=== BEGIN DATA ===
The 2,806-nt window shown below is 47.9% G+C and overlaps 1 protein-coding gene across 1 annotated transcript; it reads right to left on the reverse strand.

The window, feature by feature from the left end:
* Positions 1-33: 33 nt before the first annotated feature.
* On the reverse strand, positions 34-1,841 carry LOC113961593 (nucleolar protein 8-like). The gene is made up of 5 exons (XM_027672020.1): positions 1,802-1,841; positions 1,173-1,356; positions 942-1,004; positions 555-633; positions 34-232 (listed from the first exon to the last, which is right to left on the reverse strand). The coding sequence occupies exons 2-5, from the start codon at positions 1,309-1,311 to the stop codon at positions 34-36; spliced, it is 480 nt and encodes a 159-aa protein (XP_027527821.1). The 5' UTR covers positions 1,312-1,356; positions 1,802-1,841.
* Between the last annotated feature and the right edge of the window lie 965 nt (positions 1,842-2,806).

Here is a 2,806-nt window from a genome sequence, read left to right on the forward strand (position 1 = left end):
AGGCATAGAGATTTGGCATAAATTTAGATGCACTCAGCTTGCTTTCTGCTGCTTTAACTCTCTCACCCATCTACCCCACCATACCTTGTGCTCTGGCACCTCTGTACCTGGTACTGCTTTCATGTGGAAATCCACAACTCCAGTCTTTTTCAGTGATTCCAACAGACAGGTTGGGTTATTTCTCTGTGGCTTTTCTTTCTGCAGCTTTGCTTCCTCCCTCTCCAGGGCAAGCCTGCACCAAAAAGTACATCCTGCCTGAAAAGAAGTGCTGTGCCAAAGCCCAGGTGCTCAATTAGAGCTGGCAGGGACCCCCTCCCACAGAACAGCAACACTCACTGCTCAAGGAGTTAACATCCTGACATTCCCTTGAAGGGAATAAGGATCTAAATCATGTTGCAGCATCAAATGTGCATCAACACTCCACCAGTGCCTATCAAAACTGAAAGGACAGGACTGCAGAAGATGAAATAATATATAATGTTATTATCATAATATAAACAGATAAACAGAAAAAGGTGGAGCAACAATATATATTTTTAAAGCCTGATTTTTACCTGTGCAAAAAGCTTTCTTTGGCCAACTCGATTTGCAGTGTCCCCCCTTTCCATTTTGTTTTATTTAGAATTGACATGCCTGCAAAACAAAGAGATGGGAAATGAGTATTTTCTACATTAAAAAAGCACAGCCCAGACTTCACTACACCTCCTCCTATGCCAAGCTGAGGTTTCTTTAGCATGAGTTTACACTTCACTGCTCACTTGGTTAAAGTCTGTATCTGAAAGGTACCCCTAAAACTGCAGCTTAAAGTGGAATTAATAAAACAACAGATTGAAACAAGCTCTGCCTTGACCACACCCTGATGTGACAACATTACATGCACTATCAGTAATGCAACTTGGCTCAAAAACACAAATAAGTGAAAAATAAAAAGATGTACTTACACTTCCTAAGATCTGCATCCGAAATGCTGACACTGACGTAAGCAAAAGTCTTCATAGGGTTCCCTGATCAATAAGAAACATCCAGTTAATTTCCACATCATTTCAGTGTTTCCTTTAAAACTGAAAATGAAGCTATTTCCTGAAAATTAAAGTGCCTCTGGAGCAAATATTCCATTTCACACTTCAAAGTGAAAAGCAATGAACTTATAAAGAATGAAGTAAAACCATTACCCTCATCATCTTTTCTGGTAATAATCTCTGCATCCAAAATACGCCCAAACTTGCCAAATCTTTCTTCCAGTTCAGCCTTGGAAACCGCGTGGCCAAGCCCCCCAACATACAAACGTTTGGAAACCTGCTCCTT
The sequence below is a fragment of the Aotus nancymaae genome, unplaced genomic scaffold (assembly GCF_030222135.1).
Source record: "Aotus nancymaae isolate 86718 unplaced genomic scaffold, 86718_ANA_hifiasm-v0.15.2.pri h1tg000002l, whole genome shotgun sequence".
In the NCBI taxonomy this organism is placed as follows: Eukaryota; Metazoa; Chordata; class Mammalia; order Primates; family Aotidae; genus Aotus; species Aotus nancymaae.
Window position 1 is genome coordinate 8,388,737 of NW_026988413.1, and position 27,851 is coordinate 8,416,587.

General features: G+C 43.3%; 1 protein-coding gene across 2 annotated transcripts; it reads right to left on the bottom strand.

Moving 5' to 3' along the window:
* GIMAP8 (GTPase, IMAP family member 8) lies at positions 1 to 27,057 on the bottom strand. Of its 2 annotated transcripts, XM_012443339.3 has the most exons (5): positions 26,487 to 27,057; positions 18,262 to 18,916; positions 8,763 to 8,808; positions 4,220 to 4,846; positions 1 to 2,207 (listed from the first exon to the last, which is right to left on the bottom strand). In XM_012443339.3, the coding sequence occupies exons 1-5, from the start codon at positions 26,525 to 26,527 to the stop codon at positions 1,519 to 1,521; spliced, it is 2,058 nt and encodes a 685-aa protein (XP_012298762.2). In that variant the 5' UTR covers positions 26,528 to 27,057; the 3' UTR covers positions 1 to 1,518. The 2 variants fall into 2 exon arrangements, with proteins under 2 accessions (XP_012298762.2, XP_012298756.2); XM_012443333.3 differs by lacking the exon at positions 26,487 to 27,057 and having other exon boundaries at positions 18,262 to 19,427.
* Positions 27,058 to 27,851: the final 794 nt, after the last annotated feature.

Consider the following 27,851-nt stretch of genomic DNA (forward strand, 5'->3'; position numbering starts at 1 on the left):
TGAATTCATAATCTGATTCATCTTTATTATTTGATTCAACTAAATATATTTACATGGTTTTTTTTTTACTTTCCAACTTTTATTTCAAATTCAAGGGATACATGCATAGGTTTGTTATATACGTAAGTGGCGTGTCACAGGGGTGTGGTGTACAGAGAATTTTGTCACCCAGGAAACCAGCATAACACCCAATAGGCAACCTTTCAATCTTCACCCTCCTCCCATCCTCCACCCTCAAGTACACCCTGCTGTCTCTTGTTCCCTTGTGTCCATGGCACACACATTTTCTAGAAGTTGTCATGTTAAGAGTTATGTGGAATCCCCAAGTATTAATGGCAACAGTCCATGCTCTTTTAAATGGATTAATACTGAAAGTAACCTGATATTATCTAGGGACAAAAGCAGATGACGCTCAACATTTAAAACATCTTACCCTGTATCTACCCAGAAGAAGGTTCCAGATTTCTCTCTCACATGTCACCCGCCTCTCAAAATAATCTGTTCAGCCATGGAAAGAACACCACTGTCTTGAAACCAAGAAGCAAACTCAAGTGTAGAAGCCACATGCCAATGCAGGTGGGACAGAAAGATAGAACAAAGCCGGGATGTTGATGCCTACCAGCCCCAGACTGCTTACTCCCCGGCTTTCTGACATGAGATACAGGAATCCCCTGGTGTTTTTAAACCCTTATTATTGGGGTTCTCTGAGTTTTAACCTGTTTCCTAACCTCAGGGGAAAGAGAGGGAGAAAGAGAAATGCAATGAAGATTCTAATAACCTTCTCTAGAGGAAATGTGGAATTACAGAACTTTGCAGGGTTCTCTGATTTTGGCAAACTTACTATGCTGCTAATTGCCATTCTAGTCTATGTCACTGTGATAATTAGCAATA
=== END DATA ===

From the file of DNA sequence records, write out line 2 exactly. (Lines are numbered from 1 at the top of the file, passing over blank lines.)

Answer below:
The window, feature by feature from the left end: